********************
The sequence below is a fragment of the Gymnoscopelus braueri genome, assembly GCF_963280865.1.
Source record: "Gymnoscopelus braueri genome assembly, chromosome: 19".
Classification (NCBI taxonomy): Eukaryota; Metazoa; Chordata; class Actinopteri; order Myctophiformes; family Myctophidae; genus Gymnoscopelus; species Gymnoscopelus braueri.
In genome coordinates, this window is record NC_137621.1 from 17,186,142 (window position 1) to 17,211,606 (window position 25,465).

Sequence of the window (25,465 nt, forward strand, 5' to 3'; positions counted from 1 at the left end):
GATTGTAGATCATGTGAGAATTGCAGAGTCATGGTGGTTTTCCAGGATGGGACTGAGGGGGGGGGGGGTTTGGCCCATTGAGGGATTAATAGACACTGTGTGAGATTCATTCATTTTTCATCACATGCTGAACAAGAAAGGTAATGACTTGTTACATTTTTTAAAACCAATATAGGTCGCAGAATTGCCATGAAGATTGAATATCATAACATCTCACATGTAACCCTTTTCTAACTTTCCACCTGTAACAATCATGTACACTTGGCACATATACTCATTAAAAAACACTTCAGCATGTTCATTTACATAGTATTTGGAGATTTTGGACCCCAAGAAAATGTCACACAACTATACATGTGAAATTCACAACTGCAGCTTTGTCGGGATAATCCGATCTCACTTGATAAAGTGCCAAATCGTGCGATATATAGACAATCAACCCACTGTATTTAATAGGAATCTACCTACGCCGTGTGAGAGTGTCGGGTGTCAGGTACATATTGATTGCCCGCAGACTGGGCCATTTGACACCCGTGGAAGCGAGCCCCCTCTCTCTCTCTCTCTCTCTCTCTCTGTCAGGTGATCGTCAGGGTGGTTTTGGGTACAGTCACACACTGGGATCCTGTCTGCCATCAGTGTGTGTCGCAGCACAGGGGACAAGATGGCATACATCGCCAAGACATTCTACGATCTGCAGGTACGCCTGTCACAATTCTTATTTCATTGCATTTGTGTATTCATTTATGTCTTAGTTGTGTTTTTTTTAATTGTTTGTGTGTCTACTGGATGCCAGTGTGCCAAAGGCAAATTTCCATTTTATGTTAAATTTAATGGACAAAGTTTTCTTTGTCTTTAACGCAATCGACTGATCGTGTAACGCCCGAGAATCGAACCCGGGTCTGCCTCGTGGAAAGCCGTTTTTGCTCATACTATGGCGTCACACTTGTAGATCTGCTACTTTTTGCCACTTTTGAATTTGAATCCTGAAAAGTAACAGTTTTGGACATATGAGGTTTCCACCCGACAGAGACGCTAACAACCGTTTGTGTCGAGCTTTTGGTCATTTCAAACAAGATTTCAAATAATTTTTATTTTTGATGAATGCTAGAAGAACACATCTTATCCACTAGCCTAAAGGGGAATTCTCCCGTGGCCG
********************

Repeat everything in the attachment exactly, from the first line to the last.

The sequence below is a fragment of the Gymnoscopelus braueri genome, assembly GCF_963280865.1.
Source record: "Gymnoscopelus braueri genome assembly, chromosome: 19".
Classification (NCBI taxonomy): Eukaryota; Metazoa; Chordata; class Actinopteri; order Myctophiformes; family Myctophidae; genus Gymnoscopelus; species Gymnoscopelus braueri.
In genome coordinates, this window is record NC_137621.1 from 17,186,142 (window position 1) to 17,211,606 (window position 25,465).

Sequence of the window (25,465 nt, forward strand, 5' to 3'; positions counted from 1 at the left end):
GATTGTAGATCATGTGAGAATTGCAGAGTCATGGTGGTTTTCCAGGATGGGACTGAGGGGGGGGGGGGTTTGGCCCATTGAGGGATTAATAGACACTGTGTGAGATTCATTCATTTTTCATCACATGCTGAACAAGAAAGGTAATGACTTGTTACATTTTTTAAAACCAATATAGGTCGCAGAATTGCCATGAAGATTGAATATCATAACATCTCACATGTAACCCTTTTCTAACTTTCCACCTGTAACAATCATGTACACTTGGCACATATACTCATTAAAAAACACTTCAGCATGTTCATTTACATAGTATTTGGAGATTTTGGACCCCAAGAAAATGTCACACAACTATACATGTGAAATTCACAACTGCAGCTTTGTCGGGATAATCCGATCTCACTTGATAAAGTGCCAAATCGTGCGATATATAGACAATCAACCCACTGTATTTAATAGGAATCTACCTACGCCGTGTGAGAGTGTCGGGTGTCAGGTACATATTGATTGCCCGCAGACTGGGCCATTTGACACCCGTGGAAGCGAGCCCCCTCTCTCTCTCTCTCTCTCTCTCTCTGTCAGGTGATCGTCAGGGTGGTTTTGGGTACAGTCACACACTGGGATCCTGTCTGCCATCAGTGTGTGTCGCAGCACAGGGGACAAGATGGCATACATCGCCAAGACATTCTACGATCTGCAGGTACGCCTGTCACAATTCTTATTTCATTGCATTTGTGTATTCATTTATGTCTTAGTTGTGTTTTTTTTAATTGTTTGTGTGTCTACTGGATGCCAGTGTGCCAAAGGCAAATTTCCATTTTATGTTAAATTTAATGGACAAAGTTTTCTTTGTCTTTAACGCAATCGACTGATCGTGTAACGCCCGAGAATCGAACCCGGGTCTGCCTCGTGGAAAGCCGTTTTTGCTCATACTATGGCGTCACACTTGTAGATCTGCTACTTTTTGCCACTTTTGAATTTGAATCCTGAAAAGTAACAGTTTTGGACATATGAGGTTTCCACCCGACAGAGACGCTAACAACCGTTTGTGTCGAGCTTTTGGTCATTTCAAACAAGATTTCAAATAATTTTTATTTTTGATGAATGCTAGAAGAACACATCTTATCCACTAGCCTAAAGGGGAATTCTCCCGTGGCCG